These distinctions include fingerprinting and photographing of suspects and interrogation techniques. The fear in handling juvenile suspects is that such routine “criminal” processing would emphasize or increase the stigma associated with formal justice system processing. Therefore, police operations reflect the original conception of the juvenile justice system: procedures should be confidential, non-adversarial, and, to the extent possible, non stigmatizing (Cullen & Newell, 1999).

Although most local law enforcement officials understand the problems with official statistics, they still rely on them. When the Uniform Crime Reports are published, local officials comment on the changes from the previous year and try to explain why their community experiences more or less crime than other cities. But one never hears a police chief claim that the statistical figures do not provide an accurate representation of crime in the community or the nation.

That would raise questions about the accuracy of local figures (Hudson, 2003). More importantly, the psychology and emotional circumstances of law enforcement contribute to a belief that crime is increasing. Police departments are closed organizations whose members often become emotionally cut off from the rest of society. Many recruits are attracted to the occupation by a sense of social responsibility and a desire to make the community a better and safer place in which to live (Faulkner, 2001). Those dreams are often quickly frustrated as the rookie police officer develops a cynical attitude about people which is common among other members of the force.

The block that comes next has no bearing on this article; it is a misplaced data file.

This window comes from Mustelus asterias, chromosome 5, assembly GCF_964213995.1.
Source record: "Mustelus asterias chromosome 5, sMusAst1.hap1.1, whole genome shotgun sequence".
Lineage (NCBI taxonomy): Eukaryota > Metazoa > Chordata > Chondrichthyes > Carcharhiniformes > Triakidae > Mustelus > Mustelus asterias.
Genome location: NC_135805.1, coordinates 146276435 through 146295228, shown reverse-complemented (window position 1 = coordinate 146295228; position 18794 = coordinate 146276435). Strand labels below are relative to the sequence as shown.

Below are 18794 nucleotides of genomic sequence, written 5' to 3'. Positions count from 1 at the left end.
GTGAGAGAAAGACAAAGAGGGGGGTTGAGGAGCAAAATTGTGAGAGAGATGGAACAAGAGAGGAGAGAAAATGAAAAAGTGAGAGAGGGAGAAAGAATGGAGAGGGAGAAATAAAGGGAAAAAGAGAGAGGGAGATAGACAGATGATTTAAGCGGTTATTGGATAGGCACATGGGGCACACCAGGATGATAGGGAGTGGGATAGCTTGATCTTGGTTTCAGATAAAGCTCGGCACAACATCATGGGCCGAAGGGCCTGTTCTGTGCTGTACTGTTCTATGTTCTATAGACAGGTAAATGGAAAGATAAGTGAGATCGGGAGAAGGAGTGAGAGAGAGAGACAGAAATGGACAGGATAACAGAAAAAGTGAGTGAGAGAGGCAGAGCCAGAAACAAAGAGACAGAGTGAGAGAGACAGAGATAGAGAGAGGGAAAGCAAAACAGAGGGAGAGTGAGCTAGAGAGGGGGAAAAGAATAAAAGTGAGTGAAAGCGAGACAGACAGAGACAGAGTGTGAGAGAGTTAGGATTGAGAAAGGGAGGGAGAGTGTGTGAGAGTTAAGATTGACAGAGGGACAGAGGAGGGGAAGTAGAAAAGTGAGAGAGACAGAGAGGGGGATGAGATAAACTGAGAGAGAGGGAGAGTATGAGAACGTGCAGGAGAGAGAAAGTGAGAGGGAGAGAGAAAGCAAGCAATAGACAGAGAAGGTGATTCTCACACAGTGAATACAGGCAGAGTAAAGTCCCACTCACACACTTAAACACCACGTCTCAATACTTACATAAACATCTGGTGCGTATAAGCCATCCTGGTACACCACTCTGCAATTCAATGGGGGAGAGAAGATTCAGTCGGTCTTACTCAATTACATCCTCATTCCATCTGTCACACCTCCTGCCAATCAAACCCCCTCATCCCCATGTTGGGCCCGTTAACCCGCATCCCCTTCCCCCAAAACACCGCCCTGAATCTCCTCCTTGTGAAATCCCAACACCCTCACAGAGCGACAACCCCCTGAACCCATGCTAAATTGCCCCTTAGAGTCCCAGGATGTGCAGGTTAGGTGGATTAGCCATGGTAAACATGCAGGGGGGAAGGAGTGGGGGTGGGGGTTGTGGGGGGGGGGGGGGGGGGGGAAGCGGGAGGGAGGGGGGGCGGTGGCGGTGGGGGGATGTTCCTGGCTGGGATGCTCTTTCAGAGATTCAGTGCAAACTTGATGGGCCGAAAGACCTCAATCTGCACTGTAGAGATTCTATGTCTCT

Police officers are continually faced with human misery, cruelty, and degradation, which begin to take an important place in their worldview. An officer’s feelings are amplified by the isolation he or she feels as social contacts outside the department become strained. People react negatively to the occupation and its authority even when a police officer is off duty. As a result, a strong sense of the we/they dichotomy develops (Faulkner, 2001).

Psychologically as well as organizationally, this part of police work makes it possible to accept the suggestion that crime is worsening. It follows that one harboring a negative view of human nature would expect community life to degenerate. Many of the daily experiences of police work exacerbate this attitude: having to inform a murder victim’s family of the tragedy; investigating the brutal rape of a child; arresting some people over and over, just to see them freed.